SUCCESSIO excerpt III

‘C’mon, Bruna, wake up!’

We’d been practising for fifteen minutes now and I wanted a break. My breath was rasping through my lungs in shorter and shorter gasps. Blood thrummed around my system as my superfit opponent exerted every gram of his formidable strength against me. I was more skilled and agile than him which was, thank the gods, more important.

‘Screw you, Livius.’ I jumped over the chain right into his field of contact and slashed at his arm. He nearly drew away in time. I left a short, red gash on his forearm which leaked slow droplets. I brought my short sword around before he could recover, feinted right in his face, jerked the chain, thrusting my foot out at the same time and tripped him up. As he hit the ground, he found the tip of my sword pressed against his larynx. He dropped his weapon and opened his arms, laying them on the ground, the palms of his hands upwards in a signal of surrender. He grinned up at me as he lay there, his blond curls dishevelled but his pale eyes laughing. Even defeated, his good humour didn’t fail. No wonder women fell for him.

I sheathed my sword and held my right hand out to him. I saw the measuring look in his eye.

‘Don’t even think about it,’ I said. He sat up, studied the ground for a few seconds and chuckled to himself. He sprang to his feet, giving me my hand back, all in one graceful movement. His tall frame hadn’t filled out a millimetre since we’d met on that first training exercise fourteen years ago. He still towered over me and I knew how crazy I’d been to accept him as my opponent. Small wonder I was still trying to catch my breath.

 

Lined up after a light lunch and the gods knew how much water, we occupied two sides of a cleared area, ready to start our skills demonstration. I noticed a couple of empty chairs between the exercise commander and the Latin speaker, Browning. Were they expecting guests? I sighed. Sometimes I felt we were like a circus, parading our Roman-ness, satisfying some half-baked nostalgia based on epic movies. Some clown had even wanted us to stage a mock battle against one of the Roman re-enactment groups. They forgot that while we were proud of our history, we were a forward- looking 21st century country.

Flavius got it all underway, with pairs demonstrating sword skills. Not practised these days outside the professional games arena except by the military, training with a sharp, double-edged fifty centimetre carbon steel blade tended to concentrate the mind as well as honing reaction skills. Not mandatory – we used state of the art weaponry as normal – but all members of the unit were encouraged to become proficient with a gladius, if only to get used to close physical combat with an opponent. If you got cut, you got cut, then chewed out for being careless. Contrary to popular belief, the Roman short sword was more than fine for cutting and chopping motions as well as for thrusting. Not much had changed in shape since the Pompeii pattern used in the fourth century which had been spectacularly successful.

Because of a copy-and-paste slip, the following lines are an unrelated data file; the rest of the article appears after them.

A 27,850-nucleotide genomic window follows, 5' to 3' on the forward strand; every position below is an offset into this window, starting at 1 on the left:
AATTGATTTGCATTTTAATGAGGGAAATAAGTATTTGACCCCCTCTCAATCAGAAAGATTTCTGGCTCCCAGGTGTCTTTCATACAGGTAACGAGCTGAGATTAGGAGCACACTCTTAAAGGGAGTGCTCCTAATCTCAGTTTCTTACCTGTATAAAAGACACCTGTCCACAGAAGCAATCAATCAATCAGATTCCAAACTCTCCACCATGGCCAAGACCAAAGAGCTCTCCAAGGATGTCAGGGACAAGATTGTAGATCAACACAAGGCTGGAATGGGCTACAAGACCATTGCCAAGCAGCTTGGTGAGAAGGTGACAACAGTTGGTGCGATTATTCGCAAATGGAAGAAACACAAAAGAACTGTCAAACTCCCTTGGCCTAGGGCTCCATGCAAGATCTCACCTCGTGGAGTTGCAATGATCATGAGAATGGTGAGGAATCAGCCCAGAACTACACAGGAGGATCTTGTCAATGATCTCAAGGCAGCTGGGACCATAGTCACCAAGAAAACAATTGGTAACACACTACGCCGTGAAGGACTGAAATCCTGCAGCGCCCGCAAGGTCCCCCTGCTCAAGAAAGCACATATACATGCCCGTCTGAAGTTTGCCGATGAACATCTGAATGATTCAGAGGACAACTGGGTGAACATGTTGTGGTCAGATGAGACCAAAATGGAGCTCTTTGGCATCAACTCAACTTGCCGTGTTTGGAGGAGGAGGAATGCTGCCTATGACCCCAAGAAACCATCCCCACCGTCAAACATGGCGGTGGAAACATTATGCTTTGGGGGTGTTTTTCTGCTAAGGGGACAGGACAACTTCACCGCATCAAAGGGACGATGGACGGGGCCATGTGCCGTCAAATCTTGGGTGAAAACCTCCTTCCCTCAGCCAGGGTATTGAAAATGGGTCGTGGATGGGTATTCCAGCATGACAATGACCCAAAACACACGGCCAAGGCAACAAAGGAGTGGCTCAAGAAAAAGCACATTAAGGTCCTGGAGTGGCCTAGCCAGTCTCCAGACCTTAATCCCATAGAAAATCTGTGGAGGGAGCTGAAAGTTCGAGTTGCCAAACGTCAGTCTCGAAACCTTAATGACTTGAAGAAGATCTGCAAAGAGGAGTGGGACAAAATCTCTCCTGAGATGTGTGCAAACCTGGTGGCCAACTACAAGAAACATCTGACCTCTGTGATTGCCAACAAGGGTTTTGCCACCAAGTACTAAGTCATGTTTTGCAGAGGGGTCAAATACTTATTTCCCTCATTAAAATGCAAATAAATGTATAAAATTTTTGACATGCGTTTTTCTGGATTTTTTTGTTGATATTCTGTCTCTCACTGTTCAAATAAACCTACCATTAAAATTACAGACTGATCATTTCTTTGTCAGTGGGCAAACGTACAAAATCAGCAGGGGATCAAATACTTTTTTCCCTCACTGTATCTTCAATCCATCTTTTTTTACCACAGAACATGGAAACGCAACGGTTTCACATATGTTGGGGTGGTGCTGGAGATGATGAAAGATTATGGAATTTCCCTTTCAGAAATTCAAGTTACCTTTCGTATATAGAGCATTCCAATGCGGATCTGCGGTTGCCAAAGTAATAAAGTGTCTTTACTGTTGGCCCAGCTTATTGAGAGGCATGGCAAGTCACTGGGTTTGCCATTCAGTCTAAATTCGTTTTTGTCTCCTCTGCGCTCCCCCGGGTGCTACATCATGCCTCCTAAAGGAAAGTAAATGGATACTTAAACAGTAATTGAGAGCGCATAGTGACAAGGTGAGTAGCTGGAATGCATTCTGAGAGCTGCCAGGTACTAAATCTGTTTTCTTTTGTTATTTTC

After a while, Flavius invited the Brits to come forward to try it out. His opposite number, Johnson, and around a dozen of them did well despite their unfamiliarity with the weapon. After watching for a few minutes, I nodded to Paula and we left them to it.

In my tent, I got kitted up with Paula’s help. I stripped off my fatigues jacket, leaving my black t-shirt and donned the thin leather undershirt, lined with Kevlar fabric. I changed into my studded leather arena boots, bound my plaited red-gold hair up on top of my head. Paula clipped a leather-and-mail protective band around my neck.

‘You okay, Bruna? You seem a bit quiet.’

‘Sorry, just thinking about a strange feeling I got this morning. I was outside the showers and I got a distinct feeling of being watched.’

‘Some perv wanting an eyeful?’ she smirked. Her brown eyes reflected cynical humour.

‘No,’ I smiled back, lifting my arms for the chain mail lorica she was slipping over my undershirt. ‘More than that. I got a definite tingle of danger.’

‘Not that young officer Allia stuck her needle into? He was pretty pissed about it.’

‘I don’t think so. No, something bigger.’ I shook my head to get rid of the thought as I buckled the wide leather belt she’d handed me. She fastened the leather Kevlar-lined lower arm guards and I was ready.

As we got back to the edge of the clearing, they’d just finished demonstrating the cuneum formate, a shock tactic in the form of a wedge. Like a treble-sized sabre-toothed tiger coming at you; incredibly scary if you were on the receiving end of it.

The next thing I saw was that the two empty chairs were now occupied; a slim junior officer, sitting upright and formal, and next to her, the legate.

What in Hades was he doing here? And why had he brought the ghastly Stella?

 Read the first excerpt here.

Read the second excerpt here.

SUCCESSIO is available  from 3 June as an ebook and paperback in many, many ways – find your favourite store and links here.     

 

Alison Morton is the author of Roma Nova thrillers, INCEPTIO, and PERFIDITAS. Third in series, SUCCESSIO, is now out.

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